Tuesday, February 17, 2015

Disney's Alice in Wonderland: Second thoughts

This month has been an absolute thing. And it's only just half over, too. Crazy. On the bright side, I have way too many cinnamon hearts right now and that's a really awesome thing, so... go me? Go me. :D

Anyway, now that I've got a bunch of discount burning candy, let's get into some second thoughts! Which I know you all love so much or at least tolerate cause I like writing them and pretending like there's super huge amounts of analysis to be done on Cinderella. Hey, there might be, I don't judge me. Except to say that I am awesome. And in a pretty good mood since cinnamon hearts.

If anyone would have told me, back at the start, that Alice in Wonderland would end up being one of the worst Disney movies I'd watch (to this point, anyway) I'd have laughed at them. The book just screams "animate me!" and it's such a classic in children's books, what could possibly go wrong? This is Disney working in their wheelhouse, no? How did it all fall apart harder than Toronto sans Carlyle? Cause... fuck, that's what it feels like. Sure thing, brilliant move, exactly what you should have done... what the smippity smoke happened?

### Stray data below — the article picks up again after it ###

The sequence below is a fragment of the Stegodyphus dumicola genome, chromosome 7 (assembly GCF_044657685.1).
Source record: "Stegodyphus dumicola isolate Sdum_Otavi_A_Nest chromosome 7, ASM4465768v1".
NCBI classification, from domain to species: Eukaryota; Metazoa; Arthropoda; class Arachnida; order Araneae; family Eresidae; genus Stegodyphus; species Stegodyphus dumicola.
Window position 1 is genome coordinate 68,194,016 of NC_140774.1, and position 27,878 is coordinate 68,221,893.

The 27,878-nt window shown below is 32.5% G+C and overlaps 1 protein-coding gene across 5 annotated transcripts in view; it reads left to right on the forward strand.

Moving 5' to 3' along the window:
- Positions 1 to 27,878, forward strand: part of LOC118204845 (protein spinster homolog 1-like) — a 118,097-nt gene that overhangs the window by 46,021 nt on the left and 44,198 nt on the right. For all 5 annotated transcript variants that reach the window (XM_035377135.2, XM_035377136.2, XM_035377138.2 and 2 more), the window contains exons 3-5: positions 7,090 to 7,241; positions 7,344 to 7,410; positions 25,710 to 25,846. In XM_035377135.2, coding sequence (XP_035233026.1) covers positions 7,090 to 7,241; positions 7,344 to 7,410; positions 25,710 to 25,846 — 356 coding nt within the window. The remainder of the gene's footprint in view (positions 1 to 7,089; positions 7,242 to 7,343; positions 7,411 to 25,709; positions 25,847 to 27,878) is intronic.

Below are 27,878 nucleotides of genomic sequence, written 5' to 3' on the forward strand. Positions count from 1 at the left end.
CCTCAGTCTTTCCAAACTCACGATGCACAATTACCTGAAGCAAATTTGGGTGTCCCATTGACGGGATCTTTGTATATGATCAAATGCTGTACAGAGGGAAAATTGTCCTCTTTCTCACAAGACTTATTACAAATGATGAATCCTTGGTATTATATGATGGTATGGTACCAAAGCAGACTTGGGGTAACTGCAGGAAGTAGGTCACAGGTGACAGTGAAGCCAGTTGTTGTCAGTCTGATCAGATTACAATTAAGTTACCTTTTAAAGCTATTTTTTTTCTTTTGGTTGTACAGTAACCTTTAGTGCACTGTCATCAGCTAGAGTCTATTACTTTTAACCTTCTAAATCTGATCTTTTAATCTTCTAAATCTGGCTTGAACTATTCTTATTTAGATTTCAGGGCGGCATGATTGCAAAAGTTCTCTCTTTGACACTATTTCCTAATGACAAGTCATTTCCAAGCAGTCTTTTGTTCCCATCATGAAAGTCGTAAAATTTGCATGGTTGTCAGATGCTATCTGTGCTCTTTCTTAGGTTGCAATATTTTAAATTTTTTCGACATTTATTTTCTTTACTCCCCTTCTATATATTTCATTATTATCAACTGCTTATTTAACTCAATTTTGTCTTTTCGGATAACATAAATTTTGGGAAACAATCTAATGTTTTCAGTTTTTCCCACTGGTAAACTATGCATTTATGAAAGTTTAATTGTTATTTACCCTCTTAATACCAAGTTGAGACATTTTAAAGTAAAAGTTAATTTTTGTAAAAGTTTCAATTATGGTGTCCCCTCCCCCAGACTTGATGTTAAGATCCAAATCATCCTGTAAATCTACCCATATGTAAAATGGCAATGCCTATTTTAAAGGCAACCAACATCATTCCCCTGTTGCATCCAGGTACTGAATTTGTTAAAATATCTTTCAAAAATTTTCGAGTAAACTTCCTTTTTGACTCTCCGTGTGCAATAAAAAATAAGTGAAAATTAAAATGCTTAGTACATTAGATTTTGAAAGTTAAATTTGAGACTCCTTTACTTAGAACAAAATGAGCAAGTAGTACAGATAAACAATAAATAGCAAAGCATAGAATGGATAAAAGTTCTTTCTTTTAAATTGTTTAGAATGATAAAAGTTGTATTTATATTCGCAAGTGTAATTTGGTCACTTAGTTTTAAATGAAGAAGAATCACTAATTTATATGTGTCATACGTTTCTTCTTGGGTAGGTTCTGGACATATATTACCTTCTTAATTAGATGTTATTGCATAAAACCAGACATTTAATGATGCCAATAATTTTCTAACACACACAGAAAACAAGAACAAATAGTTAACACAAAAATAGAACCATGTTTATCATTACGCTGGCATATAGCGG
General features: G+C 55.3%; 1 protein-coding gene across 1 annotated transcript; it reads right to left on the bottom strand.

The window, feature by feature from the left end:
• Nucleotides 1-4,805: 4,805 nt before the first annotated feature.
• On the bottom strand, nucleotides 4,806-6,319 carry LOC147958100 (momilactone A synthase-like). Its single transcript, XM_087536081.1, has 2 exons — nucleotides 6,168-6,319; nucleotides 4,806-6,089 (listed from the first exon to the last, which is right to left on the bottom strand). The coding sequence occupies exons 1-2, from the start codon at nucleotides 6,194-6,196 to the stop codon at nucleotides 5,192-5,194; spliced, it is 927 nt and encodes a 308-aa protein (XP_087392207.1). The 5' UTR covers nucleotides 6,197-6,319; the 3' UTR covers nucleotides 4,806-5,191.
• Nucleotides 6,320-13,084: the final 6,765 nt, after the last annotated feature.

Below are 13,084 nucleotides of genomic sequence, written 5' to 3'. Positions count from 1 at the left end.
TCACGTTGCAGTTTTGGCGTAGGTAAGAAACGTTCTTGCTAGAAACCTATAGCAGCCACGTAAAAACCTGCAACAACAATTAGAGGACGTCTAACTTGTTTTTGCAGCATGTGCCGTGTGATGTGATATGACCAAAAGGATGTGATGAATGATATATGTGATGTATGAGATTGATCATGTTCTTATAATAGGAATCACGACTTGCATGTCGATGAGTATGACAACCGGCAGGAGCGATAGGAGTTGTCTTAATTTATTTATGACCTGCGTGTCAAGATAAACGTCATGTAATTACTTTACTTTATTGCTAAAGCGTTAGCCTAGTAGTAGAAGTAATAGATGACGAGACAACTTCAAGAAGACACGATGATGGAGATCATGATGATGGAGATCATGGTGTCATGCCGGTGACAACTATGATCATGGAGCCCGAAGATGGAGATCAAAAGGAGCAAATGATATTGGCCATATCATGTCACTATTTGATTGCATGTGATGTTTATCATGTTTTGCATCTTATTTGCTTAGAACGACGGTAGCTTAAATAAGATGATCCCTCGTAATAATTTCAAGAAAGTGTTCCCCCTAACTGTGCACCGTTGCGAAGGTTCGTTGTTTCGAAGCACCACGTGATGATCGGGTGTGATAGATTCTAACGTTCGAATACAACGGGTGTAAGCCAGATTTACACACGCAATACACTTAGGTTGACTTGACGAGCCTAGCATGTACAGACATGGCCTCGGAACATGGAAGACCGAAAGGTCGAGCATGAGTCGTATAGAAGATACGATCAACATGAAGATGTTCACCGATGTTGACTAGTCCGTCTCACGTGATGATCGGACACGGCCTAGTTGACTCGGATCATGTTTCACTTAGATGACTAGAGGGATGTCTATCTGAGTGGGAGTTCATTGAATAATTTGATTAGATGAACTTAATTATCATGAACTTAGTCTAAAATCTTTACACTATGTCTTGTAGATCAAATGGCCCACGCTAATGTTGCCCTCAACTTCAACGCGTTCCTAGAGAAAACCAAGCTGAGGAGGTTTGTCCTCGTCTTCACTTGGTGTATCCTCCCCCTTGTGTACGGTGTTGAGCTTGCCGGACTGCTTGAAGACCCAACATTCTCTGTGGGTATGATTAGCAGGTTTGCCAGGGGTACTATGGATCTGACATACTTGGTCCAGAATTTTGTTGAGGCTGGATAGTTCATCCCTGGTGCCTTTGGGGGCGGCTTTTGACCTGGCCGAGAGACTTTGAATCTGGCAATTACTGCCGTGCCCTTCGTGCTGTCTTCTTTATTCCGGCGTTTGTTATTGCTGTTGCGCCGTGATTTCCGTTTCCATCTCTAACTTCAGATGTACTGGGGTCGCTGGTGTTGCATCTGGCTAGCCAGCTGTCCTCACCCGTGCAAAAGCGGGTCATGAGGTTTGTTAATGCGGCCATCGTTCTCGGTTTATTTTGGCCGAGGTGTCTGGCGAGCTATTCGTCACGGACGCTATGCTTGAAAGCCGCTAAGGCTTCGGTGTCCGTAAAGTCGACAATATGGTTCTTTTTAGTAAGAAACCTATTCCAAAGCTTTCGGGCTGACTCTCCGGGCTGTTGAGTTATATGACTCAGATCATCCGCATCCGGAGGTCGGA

I will tell you what happened, because I know, because I went back to read the book and then I thought a lot about this movie. This is what I do when I should be homeworking. In hindsight, that might be really dumb. Anyway. Alice in Wonderland is not a story. It's not even multiple episodes like Pinocchio. It's... well if someone told me Gygax got the idea for random encounters off of this book, I wouldn't be surprised. Because that's all it is, over and over again, and our "protagonist" isn't an actor so much as a kind of participating member of the audience getting jerked around by the clowns. This is all the original book, by the way.